How cycling is becoming an increasingly popular recreational fitness activity in India

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The last two years, in particular, have seen an unprecedented increase in the number of people from urban India signing up for cycling

The last two years, in particular, have seen an unprecedented increase in the number of people from urban India signing up for cycling

Photographer Kunal Daswani and his friends were regulars at the Chennai Presidential Club. Clutching pool cues, they chatted around the pool table, the snaps of the colored balls punctuating the conversation. When the pandemic forced almost every place in India to close for several months since March 2020, Kunal missed two things: a sport he loved to play and a social circle. Both, during lockdowns, were essential – for physical and mental health – but difficult to practice. That’s when he did something that changed his life: he rode a bike with his brother.

“My brother had a cycle. He said it was a good sport but he didn’t really like it. So, I took the bike out once or twice. I started to like it a lot,” he says. Cycling was one of the few outdoor activities allowed throughout the confinement. Soon his snooker gang started meeting for early morning walks.

Kunal, 39, calls it a life-changing activity because it has helped him wake up early, get rid of excess weight, optimize his heart rate, improve his mood, and more. , think of creative ideas and make new friends. The traffic-free rides also allowed him to explore the city more extensively than before.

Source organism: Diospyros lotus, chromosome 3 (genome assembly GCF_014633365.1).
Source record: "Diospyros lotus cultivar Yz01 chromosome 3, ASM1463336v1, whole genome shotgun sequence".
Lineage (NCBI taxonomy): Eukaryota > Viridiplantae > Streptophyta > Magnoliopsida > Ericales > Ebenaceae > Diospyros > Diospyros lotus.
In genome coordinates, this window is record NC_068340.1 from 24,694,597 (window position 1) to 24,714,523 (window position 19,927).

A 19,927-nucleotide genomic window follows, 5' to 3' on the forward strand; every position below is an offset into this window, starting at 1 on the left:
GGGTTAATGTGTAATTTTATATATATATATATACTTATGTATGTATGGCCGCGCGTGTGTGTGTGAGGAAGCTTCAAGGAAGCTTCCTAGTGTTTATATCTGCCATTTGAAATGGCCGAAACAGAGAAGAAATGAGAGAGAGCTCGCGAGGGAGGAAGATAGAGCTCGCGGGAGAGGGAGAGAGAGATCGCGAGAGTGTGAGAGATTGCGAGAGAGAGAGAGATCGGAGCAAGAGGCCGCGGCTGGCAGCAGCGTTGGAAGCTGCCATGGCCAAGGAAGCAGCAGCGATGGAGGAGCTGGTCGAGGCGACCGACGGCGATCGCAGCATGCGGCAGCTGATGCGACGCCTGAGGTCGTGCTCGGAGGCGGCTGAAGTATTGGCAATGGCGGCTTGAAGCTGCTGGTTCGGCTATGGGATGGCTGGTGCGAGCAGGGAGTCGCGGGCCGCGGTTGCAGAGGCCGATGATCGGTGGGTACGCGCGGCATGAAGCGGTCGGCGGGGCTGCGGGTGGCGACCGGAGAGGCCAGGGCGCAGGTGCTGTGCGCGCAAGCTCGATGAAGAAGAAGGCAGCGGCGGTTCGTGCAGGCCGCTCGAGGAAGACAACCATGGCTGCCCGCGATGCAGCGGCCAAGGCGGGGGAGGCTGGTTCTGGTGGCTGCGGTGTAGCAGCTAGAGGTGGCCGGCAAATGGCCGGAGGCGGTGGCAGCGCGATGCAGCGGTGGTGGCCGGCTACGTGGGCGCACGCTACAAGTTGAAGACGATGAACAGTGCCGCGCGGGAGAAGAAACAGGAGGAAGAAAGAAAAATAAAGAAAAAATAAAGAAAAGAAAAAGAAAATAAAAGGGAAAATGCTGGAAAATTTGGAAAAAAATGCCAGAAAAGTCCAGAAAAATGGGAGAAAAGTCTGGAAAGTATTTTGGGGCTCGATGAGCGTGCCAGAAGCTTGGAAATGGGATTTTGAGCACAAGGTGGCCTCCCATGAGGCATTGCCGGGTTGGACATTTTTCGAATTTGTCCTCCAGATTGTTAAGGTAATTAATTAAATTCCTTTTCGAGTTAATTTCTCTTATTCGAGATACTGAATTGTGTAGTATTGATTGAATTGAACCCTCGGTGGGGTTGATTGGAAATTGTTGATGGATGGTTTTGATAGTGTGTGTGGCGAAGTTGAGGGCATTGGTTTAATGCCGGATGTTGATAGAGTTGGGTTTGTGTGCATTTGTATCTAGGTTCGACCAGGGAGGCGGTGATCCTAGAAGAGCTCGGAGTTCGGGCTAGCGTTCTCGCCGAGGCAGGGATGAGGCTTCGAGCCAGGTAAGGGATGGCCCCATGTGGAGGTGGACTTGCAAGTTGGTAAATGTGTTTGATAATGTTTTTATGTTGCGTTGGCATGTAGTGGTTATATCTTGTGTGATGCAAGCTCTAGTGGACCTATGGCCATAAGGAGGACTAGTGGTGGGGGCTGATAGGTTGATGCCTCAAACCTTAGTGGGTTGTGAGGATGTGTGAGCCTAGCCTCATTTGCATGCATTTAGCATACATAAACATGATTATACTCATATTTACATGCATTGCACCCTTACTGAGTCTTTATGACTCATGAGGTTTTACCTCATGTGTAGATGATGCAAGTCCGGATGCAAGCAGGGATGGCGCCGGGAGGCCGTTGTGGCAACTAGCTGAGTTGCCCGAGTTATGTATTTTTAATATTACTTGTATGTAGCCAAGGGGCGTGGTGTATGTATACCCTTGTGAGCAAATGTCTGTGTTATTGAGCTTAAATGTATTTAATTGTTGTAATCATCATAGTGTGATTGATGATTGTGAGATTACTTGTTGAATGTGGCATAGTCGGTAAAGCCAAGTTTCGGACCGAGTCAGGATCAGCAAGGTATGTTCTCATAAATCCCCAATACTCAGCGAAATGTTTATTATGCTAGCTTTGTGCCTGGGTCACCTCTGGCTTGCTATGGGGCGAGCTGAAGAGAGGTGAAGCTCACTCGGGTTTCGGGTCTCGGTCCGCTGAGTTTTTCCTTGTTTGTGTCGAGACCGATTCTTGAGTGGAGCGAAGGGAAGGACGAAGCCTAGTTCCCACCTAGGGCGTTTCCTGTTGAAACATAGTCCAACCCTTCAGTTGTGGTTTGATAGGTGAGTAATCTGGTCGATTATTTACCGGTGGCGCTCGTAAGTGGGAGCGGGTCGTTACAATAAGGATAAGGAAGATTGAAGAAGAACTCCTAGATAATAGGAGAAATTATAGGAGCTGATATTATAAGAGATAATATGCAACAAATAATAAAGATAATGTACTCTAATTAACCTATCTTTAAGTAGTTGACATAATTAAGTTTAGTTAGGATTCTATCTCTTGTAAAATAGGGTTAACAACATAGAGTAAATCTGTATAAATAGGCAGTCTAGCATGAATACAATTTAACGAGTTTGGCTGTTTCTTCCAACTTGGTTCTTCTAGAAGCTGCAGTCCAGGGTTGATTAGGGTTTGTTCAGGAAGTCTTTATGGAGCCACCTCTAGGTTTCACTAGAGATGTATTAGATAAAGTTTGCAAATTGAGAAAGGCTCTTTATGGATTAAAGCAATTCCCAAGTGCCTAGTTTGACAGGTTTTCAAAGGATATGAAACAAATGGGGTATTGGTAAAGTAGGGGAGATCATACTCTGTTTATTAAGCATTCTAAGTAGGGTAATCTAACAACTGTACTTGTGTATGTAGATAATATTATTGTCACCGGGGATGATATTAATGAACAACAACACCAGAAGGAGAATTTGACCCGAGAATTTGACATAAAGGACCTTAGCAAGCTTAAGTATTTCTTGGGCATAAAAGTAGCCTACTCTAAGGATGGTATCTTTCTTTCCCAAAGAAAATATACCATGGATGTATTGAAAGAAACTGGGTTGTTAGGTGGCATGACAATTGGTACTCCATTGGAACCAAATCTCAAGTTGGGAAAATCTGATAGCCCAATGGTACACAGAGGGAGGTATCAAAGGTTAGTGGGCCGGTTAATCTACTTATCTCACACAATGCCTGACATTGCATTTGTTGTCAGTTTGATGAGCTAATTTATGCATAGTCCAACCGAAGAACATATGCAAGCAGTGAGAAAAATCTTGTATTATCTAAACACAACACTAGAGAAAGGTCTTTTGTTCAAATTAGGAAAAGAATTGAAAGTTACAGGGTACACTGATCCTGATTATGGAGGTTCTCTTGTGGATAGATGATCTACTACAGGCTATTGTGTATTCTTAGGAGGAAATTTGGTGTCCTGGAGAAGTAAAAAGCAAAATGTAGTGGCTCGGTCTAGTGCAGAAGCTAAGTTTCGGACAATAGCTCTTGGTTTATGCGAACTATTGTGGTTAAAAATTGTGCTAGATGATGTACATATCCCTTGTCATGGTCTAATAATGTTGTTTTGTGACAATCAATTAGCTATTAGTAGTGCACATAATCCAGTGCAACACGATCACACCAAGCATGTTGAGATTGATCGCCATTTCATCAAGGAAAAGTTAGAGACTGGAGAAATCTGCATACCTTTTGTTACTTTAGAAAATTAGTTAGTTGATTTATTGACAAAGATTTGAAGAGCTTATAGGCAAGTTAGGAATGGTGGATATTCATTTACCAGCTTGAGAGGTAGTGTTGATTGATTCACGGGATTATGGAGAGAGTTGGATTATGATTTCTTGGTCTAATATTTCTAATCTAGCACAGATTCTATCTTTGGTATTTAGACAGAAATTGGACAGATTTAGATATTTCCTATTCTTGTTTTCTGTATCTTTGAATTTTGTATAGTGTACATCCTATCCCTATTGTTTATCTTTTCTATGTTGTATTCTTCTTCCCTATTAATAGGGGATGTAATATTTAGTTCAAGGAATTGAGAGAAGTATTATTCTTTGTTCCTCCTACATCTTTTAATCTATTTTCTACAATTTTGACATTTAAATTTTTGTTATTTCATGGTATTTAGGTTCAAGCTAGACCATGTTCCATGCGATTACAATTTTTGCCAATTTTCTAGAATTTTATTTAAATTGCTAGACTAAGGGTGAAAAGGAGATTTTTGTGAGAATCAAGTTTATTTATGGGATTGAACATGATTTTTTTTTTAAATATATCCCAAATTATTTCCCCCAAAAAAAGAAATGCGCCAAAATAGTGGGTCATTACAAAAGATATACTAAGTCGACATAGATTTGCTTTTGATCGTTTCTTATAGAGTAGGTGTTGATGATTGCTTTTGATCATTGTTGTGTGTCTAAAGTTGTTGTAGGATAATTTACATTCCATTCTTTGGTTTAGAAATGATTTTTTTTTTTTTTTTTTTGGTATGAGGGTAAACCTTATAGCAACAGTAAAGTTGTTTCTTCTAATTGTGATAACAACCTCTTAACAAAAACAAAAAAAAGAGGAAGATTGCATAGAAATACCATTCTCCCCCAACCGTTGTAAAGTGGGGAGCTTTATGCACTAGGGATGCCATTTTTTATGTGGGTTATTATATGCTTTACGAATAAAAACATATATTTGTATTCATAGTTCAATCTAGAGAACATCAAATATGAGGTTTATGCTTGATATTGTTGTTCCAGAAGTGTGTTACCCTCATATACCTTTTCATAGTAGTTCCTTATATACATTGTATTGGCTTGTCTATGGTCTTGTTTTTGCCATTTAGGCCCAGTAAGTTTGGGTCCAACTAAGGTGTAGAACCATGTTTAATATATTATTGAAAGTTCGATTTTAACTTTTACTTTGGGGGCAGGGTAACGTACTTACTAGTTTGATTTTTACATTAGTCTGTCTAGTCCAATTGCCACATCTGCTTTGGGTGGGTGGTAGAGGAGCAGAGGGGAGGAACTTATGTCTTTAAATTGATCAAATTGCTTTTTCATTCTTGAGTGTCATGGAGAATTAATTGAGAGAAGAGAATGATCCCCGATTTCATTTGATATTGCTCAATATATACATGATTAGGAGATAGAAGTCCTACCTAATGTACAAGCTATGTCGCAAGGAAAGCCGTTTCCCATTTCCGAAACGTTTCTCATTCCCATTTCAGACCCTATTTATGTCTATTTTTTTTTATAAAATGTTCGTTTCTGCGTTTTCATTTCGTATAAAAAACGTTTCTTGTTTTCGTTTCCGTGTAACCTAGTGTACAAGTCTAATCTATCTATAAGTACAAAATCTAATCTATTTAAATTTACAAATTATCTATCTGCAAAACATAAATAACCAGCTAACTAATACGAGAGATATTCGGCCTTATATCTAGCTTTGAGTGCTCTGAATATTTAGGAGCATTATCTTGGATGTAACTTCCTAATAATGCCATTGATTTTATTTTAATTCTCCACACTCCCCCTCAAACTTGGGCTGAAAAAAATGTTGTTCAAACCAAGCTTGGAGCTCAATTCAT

He is one of many people across India who have taken up cycling, especially for recreation, during the pandemic. Although exact figures are not available, cycling enthusiasts and industry analysts attest to this increase. On Strava Metro, the city data service of fitness and networking app Strava, the number of recreational bike users increased from 21,673 in July 2019 to 37,529 in July 2020 and 51,685 in July 2021.

According to industry trackers CRISIL Ratings, India, which is the world’s second largest bicycle maker, saw a decade of 20% demand growth last year. “Pandemic-induced constraints on fitness and leisure options have increased the demand for bicycles, especially in the premium and children’s segments,” its director, Nitesh Jain, said in the report.

Rohan Kini, founder of Bums On The Saddle, a premium bike and bike accessories brand in Bengaluru, says his company’s sales figures over the past two years have been four times higher than habit. “There is no doubt that more people have jumped on the cycling bandwagon. It was one of the few good things that happened because of Covid,” he says.